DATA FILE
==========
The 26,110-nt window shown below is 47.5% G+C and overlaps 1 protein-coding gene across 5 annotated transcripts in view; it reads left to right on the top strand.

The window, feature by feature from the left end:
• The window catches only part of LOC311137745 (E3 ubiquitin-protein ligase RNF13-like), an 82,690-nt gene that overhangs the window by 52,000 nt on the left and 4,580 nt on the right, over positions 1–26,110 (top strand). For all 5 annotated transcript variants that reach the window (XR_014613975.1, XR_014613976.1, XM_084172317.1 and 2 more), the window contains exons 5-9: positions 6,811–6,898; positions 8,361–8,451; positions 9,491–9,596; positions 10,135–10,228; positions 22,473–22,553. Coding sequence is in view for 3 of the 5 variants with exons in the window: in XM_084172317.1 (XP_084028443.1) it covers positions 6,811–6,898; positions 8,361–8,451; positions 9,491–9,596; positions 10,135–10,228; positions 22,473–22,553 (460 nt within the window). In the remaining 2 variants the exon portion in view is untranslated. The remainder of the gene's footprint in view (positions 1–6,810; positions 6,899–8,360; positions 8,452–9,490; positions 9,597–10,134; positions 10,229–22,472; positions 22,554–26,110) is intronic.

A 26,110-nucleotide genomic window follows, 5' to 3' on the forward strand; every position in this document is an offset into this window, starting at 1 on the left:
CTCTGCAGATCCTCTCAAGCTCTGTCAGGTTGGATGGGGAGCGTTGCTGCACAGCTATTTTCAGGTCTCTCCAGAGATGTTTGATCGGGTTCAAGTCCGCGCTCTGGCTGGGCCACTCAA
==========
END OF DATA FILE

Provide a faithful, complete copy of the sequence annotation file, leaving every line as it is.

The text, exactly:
The 26,110-nt window shown below is 47.5% G+C and overlaps 1 protein-coding gene across 5 annotated transcripts in view; it reads left to right on the top strand.

The window, feature by feature from the left end:
• The window catches only part of LOC311137745 (E3 ubiquitin-protein ligase RNF13-like), an 82,690-nt gene that overhangs the window by 52,000 nt on the left and 4,580 nt on the right, over positions 1–26,110 (top strand). For all 5 annotated transcript variants that reach the window (XR_014613975.1, XR_014613976.1, XM_084172317.1 and 2 more), the window contains exons 5-9: positions 6,811–6,898; positions 8,361–8,451; positions 9,491–9,596; positions 10,135–10,228; positions 22,473–22,553. Coding sequence is in view for 3 of the 5 variants with exons in the window: in XM_084172317.1 (XP_084028443.1) it covers positions 6,811–6,898; positions 8,361–8,451; positions 9,491–9,596; positions 10,135–10,228; positions 22,473–22,553 (460 nt within the window). In the remaining 2 variants the exon portion in view is untranslated. The remainder of the gene's footprint in view (positions 1–6,810; positions 6,899–8,360; positions 8,452–9,490; positions 9,597–10,134; positions 10,229–22,472; positions 22,554–26,110) is intronic.

A 26,110-nucleotide genomic window follows, 5' to 3' on the forward strand; every position in this document is an offset into this window, starting at 1 on the left:
CTCTGCAGATCCTCTCAAGCTCTGTCAGGTTGGATGGGGAGCGTTGCTGCACAGCTATTTTCAGGTCTCTCCAGAGATGTTTGATCGGGTTCAAGTCCGCGCTCTGGCTGGGCCACTCAA